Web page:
Sunday, January 20, 2013

Welcome to Habana - The B is Silent and the Silent B is Pronounced Like a V

(Ed. note:  Some of da boiz are doing the traveling thing these days, and CC wishes he was, hence the timely posting of something he should have put up years ago when he actually went to Cuba.  Also, CC wanted to pass on to Yeamax; "maybe he'll get off his ass and finally start transcribing the Ron Diaries!".  Also, he would like to apologize for his complete and utter lack of understanding of past, present and future tenses.)

Note from the actual editor:  I'm confused. Good luck, dear readers.

I stumbled out into the street, half on account of the cracked and uneven side walk, and half on account of still being half in the bag.  Awaking with what could only be described as an enjoyable foreign hangover, it had quickly been decided between me and my partner in crime that I would be the one to venture out in search of water.  I wanted to smoke a cigarette anyway, and being the polite guy that I am, thought best not to do so in the shared bedroom.

I almost fell over when I left the door of the apartment building but quickly regained my composure.  My eyes took much more time to adjust than I would have liked. The tropical sun had invaded my pupils in such a way that it felt like I was in one of those scenes in a movie, when the character exits a dark room into bright light and everything goes white.  I was just thankful I remembered my sunglasses, since otherwise I would have been blind. And with the penchant in this particular corner of Havana for a, shall we say, laissez-faire attitude towards all manner of traffic signals, signs and common sense, functioning sight was important.  The sun came down and illuminated every crack, chip and hole in the concrete around me.

Music was everywhere, and in this neighbourhood it wasn't Cuban jazz.  Eminem, Rihanna and whatever other pop music that had been popular just previously in North America was pouring and clashing out of many apartments.  The thing I remember most, though, were the whistles.  Everyone had their own whistle here, and it could mean anything from "Buenos dias!" to "Do you want to sleep with me later?". People whistled up to balconies to get the door key dropped down to them (because of the inevitable broken buzzer system) and whistled down to notify someone of a last minute addition to a shopping list.  Other than that, it was the same as any other city; cars honking, bike bells ringing, people chatting and haggling.  Except of course I was extremely hung over, slightly drunk and wandering around desperately in search of the corner store (!) (that we were getting drunk at the night previously) to buy some precious bottled water.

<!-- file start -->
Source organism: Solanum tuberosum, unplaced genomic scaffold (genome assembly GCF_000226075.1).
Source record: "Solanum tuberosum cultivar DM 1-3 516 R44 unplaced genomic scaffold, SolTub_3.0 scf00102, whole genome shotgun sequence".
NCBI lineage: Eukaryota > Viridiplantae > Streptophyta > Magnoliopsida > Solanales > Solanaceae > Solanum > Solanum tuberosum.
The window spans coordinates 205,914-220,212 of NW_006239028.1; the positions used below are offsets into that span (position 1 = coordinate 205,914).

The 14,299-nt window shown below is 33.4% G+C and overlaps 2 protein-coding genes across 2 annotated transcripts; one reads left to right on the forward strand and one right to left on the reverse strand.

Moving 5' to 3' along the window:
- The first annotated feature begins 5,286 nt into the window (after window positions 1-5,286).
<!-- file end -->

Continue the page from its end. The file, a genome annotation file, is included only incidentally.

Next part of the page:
Many of the side streets resembled what I can only imagine Sarajevo looked like after several years of siege.  The whole place looked war-torn, but there hadn't been any warfare in this city since Castro and his gang took the city over in 1959.  So I guess it could be chalked up to Communism-inspired neglect.  Buildings were split, leaning some completely fallen over.  Piles of rubble seemed to take an awful long time to be cleaned up.  Many buildings were hollowed out, the concrete falling off of the façades in big flakes.  Don't get me wrong though, the place wasn't empty or decrepit, just falling apart.  Tiny coffee bars and snack windows occupied the front of ground floor apartments, laundry was drying on second and third floor patios, and everyone was actively engaged in what I have affectionately termed "balcony culture", a kind of reality show without the television where you could lean, smoke and watch.

I can't remember what day it was, but I'm sure it wasn't an appropriate one to be stumbling around on the morning of.  Although I'm sure I wasn't surprising any of the population.  High quality rum was so cheap here that I would imagine they are all used to it by now, but for someone such as myself, a lover of the 'cane juice, it was a utopia.  And anyway the policing is such that, even in the downtown core of the capital city of this country, if someone even looks at a tourist in the wrong way it's off to prison for them.

I finally found the store and thanked whoever is up there that the staff had switched over from the night before.  Entering the air-conditioned store (a luxury around these parts) was like diving into a cold bath, and I quickly nabbed two one-and-half litre bottles, paid for 'em, and dove back into the sunlight.  I downed one of the bottles on my now much more relaxing walk back to our digs for the week.

I was informed upon returning that the drinking water was located in the laundry room, off the kitchen.

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